Carolyn

Nursery Happenings: The nursery is closed until the fall and should be opening soon. If you are on my customer list, look for an email. Thanks for a great spring season!

If you are within visiting distance and would like to receive catalogues and information about customer events, please send your full name and phone number to carolynsshadegardens@verizon.net. Subscribing to my blog does not sign you up to receive this information.

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35 Responses to “Colorful Annuals for Shade Part Two”

  1. Hi Carolyn… I with you on the coleus ‘Fishnet Stockings’… really impressive! Larry

  2. Fishnet stockings is fantastic! Thanks for sharing – your photos are exquisite!

  3. Hi Carolyn – the containers are stunning, I might try some of your mixes here. I love the colours you’ve used and contrasting foliage really looks great!

  4. The planters really filled out, Carolyn. They look beautiful.

  5. I love that container planting by the front door. I just love the use of orange with purple! And the “fishnet stockings” coleus is the perfect addition – and what a fun name!

  6. thequeenofseaford Says:

    I will have window boxes on my shed next year. They still need painted as well as the shutters…..it got too hot to paint. Anyhow, thinking the side of the shed was the northern side, that it would be shady turned out not to be exactly true. Glad I had this summer to watch the sun for these window boxes…I also won’t have thrillers, just fillers and spillers. Love those coleus!

  7. paulinemulligan Says:

    Lovely combinations and textures, will certainly bear some of these in mind next time for my large pot by the front door which is in shade all day.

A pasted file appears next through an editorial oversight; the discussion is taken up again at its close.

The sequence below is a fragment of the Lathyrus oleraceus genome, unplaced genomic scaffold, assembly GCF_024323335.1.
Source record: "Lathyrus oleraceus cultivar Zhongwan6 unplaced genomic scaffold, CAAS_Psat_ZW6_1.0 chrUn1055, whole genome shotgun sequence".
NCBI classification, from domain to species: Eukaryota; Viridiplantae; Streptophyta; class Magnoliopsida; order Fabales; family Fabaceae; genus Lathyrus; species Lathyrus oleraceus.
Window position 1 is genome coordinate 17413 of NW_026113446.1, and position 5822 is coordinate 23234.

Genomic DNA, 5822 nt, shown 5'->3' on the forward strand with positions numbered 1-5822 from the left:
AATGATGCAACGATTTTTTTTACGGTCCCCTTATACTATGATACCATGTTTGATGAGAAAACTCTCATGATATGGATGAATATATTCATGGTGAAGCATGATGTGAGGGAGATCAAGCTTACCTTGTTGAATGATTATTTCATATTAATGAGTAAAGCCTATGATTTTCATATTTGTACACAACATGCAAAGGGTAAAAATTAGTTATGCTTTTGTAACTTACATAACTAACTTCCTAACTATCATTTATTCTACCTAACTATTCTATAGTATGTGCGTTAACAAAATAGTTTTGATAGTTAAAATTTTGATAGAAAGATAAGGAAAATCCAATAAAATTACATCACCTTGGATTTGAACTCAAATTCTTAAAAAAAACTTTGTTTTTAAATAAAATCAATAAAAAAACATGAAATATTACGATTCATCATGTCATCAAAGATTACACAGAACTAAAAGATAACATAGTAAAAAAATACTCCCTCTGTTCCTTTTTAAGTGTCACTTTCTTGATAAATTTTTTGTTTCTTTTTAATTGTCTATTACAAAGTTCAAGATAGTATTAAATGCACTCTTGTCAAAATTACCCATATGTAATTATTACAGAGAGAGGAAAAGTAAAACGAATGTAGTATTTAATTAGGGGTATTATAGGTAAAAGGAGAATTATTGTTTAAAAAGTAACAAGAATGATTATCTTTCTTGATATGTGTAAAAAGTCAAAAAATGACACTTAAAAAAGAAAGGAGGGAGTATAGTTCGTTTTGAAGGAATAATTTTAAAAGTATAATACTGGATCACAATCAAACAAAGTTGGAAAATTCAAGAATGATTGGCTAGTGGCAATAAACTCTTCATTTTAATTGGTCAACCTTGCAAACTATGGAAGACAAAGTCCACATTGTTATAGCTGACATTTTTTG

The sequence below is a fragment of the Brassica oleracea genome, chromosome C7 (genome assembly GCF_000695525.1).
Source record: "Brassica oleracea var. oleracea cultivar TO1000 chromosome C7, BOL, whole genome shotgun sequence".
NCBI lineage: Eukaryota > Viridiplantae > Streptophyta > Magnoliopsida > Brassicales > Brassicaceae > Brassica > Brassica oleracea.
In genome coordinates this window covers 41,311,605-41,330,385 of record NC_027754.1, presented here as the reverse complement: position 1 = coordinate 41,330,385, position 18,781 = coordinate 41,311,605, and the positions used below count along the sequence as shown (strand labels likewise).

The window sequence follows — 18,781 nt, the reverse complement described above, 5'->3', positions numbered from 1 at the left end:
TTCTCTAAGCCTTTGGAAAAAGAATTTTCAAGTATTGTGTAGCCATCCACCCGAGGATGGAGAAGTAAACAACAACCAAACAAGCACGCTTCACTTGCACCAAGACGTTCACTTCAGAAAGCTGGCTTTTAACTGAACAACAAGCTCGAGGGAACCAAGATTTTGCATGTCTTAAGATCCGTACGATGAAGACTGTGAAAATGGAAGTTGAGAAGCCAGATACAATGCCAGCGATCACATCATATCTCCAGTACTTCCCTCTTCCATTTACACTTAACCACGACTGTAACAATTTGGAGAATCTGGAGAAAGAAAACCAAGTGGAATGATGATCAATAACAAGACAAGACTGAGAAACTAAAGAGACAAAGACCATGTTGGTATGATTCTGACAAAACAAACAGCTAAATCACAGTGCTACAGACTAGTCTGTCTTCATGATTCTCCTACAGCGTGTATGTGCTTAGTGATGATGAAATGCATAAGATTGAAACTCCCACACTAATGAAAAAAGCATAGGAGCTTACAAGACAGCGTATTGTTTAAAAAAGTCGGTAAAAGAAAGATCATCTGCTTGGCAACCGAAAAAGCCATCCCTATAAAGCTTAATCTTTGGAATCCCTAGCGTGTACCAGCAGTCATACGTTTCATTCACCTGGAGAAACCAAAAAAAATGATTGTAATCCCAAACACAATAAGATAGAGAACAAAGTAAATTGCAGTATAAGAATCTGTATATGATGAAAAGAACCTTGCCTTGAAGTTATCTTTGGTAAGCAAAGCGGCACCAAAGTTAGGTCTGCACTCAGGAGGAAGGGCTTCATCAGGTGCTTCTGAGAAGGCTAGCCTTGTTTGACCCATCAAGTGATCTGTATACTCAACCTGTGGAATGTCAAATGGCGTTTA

8. Loved your large container by the front door, the colour scheme is beautiful and the different types of leaves go so well together. The autumn colours are striking on my computer so I don’t think you have to worry about your iPad not showing it correctly 🙂

  9. You’ve got several of my favorites there including Sedona coleus which thrives in full sun here in Seattle as well as part sun. Actually I think ‘Spitfire’ is even better – and similar colors.

  10. I have become fond of the ornamental pepper plants for my teal-colored patio pots. They have interest all summer and the variegated ones are particularly nice.

  11. Carolyn I was excited to see this post as I remember last year’s. I rarely use coleus and do not know why…I need to try some next year!

  12. Lovely window boxes and containers Carolyn. Like many others I am also very taken with the Coleus Fishnet stockings. The window at the front of our house is North facing, and I am often surprised as to how well annuals which prefer a sunny position perform, I think the shelter from the house compensates for the lack of sunshine. On your sidebar I see a box which says this is a word verification free site, I wish all blogs were, as it often takes me four attempts to get it right.

  13. These are great ideas, Carolyn. I love million bells calibrachoa and order lots of them each spring. They are in so many lovely colors. I like your combinations very much.

  14. Oh you always inspire me Carolyn! I’ve avoided coleus for years but I can see how they work in your annual pots, so pretty.

    Winter hasn’t even begun and I’m thinking of spring…

  15. Carolyn, I just love the colours of your pot at the front. The dark purple is the perfect foil to the bright oranges and lime greens. It has good height too even if it’s not as tall as you thought it might be.

  16. Lovely use of color and texture. You are a very talented designer. – http://mary-goingnative.blogspot.com/

  17. Hi Carolyn, The window box and front door container look wonderful. I planted coleus this year both in the garden and in a window box. I found that it got a little large in the window box, but fortunately I put the coleus to the back of the planting.
    I planted a Wasabi coleus in the garden and it still looks great into September. I will definitely add more coleus to the garden next year.

  18. What a nice blog you have here full of fascinating Pictures and articles I find usefull for my own garden.